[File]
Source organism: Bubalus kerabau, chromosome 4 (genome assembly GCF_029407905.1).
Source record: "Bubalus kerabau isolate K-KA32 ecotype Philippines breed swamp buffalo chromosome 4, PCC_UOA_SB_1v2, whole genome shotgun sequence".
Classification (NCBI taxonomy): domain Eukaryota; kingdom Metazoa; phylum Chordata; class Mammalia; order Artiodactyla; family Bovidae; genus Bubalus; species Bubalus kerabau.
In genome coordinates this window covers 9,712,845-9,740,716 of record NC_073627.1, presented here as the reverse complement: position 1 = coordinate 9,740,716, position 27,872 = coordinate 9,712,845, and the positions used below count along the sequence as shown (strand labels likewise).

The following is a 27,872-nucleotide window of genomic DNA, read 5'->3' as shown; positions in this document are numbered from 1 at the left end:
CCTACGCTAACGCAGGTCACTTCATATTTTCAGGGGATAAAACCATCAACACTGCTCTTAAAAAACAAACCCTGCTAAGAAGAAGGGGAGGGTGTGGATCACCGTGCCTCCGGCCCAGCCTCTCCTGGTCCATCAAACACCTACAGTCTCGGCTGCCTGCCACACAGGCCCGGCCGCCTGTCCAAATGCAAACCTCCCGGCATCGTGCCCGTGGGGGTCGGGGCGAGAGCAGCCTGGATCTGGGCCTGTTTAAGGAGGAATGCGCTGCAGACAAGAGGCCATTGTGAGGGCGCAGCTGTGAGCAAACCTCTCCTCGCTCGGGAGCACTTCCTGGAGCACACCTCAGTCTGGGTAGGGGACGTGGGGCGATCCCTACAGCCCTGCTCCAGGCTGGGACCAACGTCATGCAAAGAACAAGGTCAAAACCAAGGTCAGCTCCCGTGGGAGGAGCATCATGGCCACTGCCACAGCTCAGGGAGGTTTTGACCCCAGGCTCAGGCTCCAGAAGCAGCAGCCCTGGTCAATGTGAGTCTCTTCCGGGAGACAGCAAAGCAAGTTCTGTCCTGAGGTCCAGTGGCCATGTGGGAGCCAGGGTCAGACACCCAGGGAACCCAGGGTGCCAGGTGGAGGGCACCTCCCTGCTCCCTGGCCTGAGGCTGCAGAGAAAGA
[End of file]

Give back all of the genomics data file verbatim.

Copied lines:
Source organism: Bubalus kerabau, chromosome 4 (genome assembly GCF_029407905.1).
Source record: "Bubalus kerabau isolate K-KA32 ecotype Philippines breed swamp buffalo chromosome 4, PCC_UOA_SB_1v2, whole genome shotgun sequence".
Classification (NCBI taxonomy): domain Eukaryota; kingdom Metazoa; phylum Chordata; class Mammalia; order Artiodactyla; family Bovidae; genus Bubalus; species Bubalus kerabau.
In genome coordinates this window covers 9,712,845-9,740,716 of record NC_073627.1, presented here as the reverse complement: position 1 = coordinate 9,740,716, position 27,872 = coordinate 9,712,845, and the positions used below count along the sequence as shown (strand labels likewise).

The following is a 27,872-nucleotide window of genomic DNA, read 5'->3' as shown; positions in this document are numbered from 1 at the left end:
CCTACGCTAACGCAGGTCACTTCATATTTTCAGGGGATAAAACCATCAACACTGCTCTTAAAAAACAAACCCTGCTAAGAAGAAGGGGAGGGTGTGGATCACCGTGCCTCCGGCCCAGCCTCTCCTGGTCCATCAAACACCTACAGTCTCGGCTGCCTGCCACACAGGCCCGGCCGCCTGTCCAAATGCAAACCTCCCGGCATCGTGCCCGTGGGGGTCGGGGCGAGAGCAGCCTGGATCTGGGCCTGTTTAAGGAGGAATGCGCTGCAGACAAGAGGCCATTGTGAGGGCGCAGCTGTGAGCAAACCTCTCCTCGCTCGGGAGCACTTCCTGGAGCACACCTCAGTCTGGGTAGGGGACGTGGGGCGATCCCTACAGCCCTGCTCCAGGCTGGGACCAACGTCATGCAAAGAACAAGGTCAAAACCAAGGTCAGCTCCCGTGGGAGGAGCATCATGGCCACTGCCACAGCTCAGGGAGGTTTTGACCCCAGGCTCAGGCTCCAGAAGCAGCAGCCCTGGTCAATGTGAGTCTCTTCCGGGAGACAGCAAAGCAAGTTCTGTCCTGAGGTCCAGTGGCCATGTGGGAGCCAGGGTCAGACACCCAGGGAACCCAGGGTGCCAGGTGGAGGGCACCTCCCTGCTCCCTGGCCTGAGGCTGCAGAGAAAGA